24. Adam Taylor, despite professing his wish to preserve a long standing relationship with Karalina Garwood and having difficulty in dealing with Helen’s behaviour, persistently maintained his relationship with Helen. He and his mother and Karalina all referred to Helen’s tendency to, in a persistent and demanding way, make phone calls and send text messages about Donovan. Unsurprisingly this caused difficulty for Mr Taylor, particularly in his relationship with Ms Garwood. His mother Judy Taylor referred to an arrangement whereby all contact from Helen about Donovan was to be through her. Miss Garwood believed there was to be no personal contact between Helen and Mr Taylor. Despite the arrangement Adam Taylor maintained direct contact with Helen. He acquired a second phone for that purpose. He said that this was to prevent the frequent and annoying messages to his other mobile phone or to his home but neither Mrs Taylor nor Ms Garwood was aware of what was going on. I am left in little doubt that Mr Taylor continued to maintain some affection for Helen, despite her difficult behaviour. There is possibly some truth in his suggestion that he wanted to offer Helen some support for the sake of creating a better life for his son Donovan. However it seems to me likely also that he wished to maintain the sexual relationship for selfish reasons.
25. According to Mr Taylor his sexual relationship with Helen Munnings ceased after the initial period, particularly after the fact that he was Donovan’s father became known to Ms Garwood. He admitted however that it resumed on one occasion in 2007. He said that this was the last time that he and Helen had sex and he called it “a mistake” which arose again from pressure from Helen Munnings. Nevertheless the evidence discloses a series of messages, some of them of a highly sexualised nature, exchanged between Mr Taylor and Ms Munnings during 2008 and until at least May 2008. Mr Taylor admits that Helen frequently sent such messages. He says they were mostly one way but the evidence shows at least some similar responses from him.
26. Helen’s sisters, and some of her friends, gave evidence of Helen’s strong and ongoing affection for Mr Taylor. Some suspected that the personal relationship between them was continuing surreptitiously. Linda Black said she knew that Helen sometimes went driving with Mr Taylor.
27. I regard it as more likely than not that at the time of her disappearance Helen Munnings was pregnant. I also regard it as likely that Adam Taylor was the father of the child. For the reasons I have already set out I consider it likely that, despite Mr Taylor’s assertions to the contrary, his sexual relationship with Helen continued in 2008. The evidence of Anthony Kelly tends to confirm that this is so. Mr Kelly and his wife knew Helen. He said that a couple of months before Helen disappeared Mr Kelly saw a male he knew as “young Donovan’s father” at the house in Romaine St in circumstances that suggested a continuing sexual relationship with Helen.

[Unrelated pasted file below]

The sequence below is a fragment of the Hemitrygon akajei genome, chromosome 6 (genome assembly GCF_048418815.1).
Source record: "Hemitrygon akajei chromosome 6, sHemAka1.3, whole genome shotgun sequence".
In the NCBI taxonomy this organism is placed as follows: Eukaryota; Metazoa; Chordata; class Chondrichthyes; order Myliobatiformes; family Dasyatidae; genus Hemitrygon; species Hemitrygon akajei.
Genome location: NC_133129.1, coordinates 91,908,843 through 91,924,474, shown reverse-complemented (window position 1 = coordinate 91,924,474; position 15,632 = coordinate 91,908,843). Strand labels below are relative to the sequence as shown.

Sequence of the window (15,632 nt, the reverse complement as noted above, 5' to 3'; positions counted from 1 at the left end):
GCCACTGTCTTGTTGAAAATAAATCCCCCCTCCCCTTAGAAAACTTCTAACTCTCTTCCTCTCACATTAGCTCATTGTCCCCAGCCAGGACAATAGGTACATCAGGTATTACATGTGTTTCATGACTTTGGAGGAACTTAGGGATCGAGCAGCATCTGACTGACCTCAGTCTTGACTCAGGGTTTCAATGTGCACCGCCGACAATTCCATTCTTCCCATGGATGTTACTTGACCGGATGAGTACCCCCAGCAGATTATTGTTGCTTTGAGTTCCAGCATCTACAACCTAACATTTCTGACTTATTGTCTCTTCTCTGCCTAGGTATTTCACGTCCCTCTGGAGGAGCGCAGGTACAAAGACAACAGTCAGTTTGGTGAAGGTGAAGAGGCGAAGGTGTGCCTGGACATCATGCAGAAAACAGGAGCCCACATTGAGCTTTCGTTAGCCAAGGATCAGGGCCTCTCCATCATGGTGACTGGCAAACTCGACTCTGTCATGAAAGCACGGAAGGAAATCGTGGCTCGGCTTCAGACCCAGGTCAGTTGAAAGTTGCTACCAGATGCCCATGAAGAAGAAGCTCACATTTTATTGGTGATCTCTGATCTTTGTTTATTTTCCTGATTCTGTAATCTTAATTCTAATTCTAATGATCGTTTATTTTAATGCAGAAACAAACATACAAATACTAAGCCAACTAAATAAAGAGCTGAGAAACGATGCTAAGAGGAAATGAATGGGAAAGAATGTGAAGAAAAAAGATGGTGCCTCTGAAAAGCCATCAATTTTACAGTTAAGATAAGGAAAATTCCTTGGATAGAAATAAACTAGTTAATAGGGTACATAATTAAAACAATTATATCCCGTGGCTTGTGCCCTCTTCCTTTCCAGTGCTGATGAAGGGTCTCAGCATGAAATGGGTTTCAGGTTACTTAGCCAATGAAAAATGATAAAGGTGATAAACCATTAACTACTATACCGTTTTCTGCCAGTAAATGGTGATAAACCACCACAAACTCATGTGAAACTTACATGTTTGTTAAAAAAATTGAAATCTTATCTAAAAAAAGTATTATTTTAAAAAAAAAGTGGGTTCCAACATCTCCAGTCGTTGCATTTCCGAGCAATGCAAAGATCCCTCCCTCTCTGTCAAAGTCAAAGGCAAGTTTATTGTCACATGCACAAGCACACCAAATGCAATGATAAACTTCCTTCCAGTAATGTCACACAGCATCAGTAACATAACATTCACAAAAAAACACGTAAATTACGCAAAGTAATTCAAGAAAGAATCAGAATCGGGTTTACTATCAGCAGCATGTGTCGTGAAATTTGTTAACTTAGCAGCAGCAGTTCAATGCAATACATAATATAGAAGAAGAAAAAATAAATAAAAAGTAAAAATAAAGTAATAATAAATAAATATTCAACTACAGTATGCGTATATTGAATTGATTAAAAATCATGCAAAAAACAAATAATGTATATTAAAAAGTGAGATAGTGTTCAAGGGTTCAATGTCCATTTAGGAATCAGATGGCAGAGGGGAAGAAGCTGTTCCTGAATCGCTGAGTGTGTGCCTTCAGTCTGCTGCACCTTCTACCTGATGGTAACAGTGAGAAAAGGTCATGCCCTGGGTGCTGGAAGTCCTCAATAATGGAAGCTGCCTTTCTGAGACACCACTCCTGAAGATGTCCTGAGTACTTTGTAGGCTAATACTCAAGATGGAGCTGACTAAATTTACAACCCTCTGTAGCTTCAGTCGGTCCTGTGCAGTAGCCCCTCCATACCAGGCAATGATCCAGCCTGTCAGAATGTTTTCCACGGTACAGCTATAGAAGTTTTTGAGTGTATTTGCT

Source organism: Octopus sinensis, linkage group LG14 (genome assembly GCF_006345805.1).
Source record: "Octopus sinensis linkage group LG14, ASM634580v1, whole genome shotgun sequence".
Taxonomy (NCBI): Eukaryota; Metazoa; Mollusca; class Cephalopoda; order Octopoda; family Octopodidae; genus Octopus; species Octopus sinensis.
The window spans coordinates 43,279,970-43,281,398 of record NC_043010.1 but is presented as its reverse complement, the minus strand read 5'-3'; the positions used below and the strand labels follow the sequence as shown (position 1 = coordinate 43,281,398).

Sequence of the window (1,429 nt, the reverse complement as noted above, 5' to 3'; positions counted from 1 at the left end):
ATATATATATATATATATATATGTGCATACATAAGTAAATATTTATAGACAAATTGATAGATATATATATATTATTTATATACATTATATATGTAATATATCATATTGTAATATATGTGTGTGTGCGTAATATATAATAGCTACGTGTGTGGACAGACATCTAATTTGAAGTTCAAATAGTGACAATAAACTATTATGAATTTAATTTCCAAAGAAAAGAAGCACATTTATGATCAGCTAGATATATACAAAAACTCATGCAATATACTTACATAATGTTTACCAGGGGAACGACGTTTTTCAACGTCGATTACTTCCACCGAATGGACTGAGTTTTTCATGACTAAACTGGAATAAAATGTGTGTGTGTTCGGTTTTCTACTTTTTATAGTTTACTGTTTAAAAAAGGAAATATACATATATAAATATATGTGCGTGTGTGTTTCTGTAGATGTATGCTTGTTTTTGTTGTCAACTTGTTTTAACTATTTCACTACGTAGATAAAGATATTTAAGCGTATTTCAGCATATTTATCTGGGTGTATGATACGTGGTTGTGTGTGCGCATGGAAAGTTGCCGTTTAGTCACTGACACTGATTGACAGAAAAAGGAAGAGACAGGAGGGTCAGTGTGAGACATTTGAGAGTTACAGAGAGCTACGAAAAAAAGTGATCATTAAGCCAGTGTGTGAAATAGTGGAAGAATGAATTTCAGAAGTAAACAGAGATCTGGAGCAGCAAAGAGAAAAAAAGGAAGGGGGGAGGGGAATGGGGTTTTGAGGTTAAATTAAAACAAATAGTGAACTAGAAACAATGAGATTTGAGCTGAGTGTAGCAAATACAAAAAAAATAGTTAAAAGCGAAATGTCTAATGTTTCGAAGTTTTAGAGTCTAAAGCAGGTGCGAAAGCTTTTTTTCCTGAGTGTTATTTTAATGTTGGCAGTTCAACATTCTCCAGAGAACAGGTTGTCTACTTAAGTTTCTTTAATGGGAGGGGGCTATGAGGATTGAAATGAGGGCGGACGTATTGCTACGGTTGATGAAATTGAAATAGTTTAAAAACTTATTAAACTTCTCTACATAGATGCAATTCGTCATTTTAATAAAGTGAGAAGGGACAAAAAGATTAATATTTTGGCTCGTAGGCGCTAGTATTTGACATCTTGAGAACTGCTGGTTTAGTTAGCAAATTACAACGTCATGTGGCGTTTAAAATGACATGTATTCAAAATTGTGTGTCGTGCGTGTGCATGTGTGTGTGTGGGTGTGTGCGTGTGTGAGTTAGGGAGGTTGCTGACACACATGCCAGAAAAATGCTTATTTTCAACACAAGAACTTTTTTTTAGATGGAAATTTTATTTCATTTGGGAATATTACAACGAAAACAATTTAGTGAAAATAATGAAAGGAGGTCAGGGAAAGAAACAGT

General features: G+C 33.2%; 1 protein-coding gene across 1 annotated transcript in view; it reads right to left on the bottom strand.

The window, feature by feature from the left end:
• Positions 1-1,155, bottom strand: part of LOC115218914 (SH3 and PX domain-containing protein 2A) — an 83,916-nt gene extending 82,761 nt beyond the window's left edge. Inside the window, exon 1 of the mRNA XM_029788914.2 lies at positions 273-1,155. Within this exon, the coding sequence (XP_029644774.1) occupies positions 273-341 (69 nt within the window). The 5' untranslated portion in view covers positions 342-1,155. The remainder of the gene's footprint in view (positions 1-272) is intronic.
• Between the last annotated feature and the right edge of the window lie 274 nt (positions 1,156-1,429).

28. Helen told her sister Linda that she was pregnant and that Mr Taylor was the father. She also told her friend Belinda Rasmussen. Helen did not tell her mother that she was pregnant but given Mrs Black’s antagonism to Mr Taylor that is not surprising. Helen Munnings also told Mr Taylor that she was pregnant. On 8 July 2008 Mr Taylor went with Helen to a pharmacy in Burnie where she purchased a pregnancy test. She administered the test to herself in a public toilet nearby. She showed the result to him as positive. On the same day Mr Taylor and Helen Munnings went together to inspect a rental property in Abbott Street in Burnie, intending to find her a place to live.
29. A consistent and strong theme emerging from the evidence of Helen’s family and friends and acquaintances, many of whom swore affidavits and some of whom attended to give evidence, is that Helen had no sexual relationship with any other man and was not interested in anyone except Mr Taylor. Except for something Mr Taylor said there is no evidence at all of any relationship between Helen and another male other than friendship.
30. Mr Taylor denies that he was the father of the child. He said that Helen told him that the pregnancy resulted from a drunken one night stand with a male she did not identify. I regard that as unlikely to be true. Even if she did say that to him it is more likely to be an attempt to engender feelings of jealously or anger in Mr Taylor. In any event Mr Taylor’s own evidence persuades me that he understood that Helen was likely to tell others that he was the father of her child, whether it was true or not.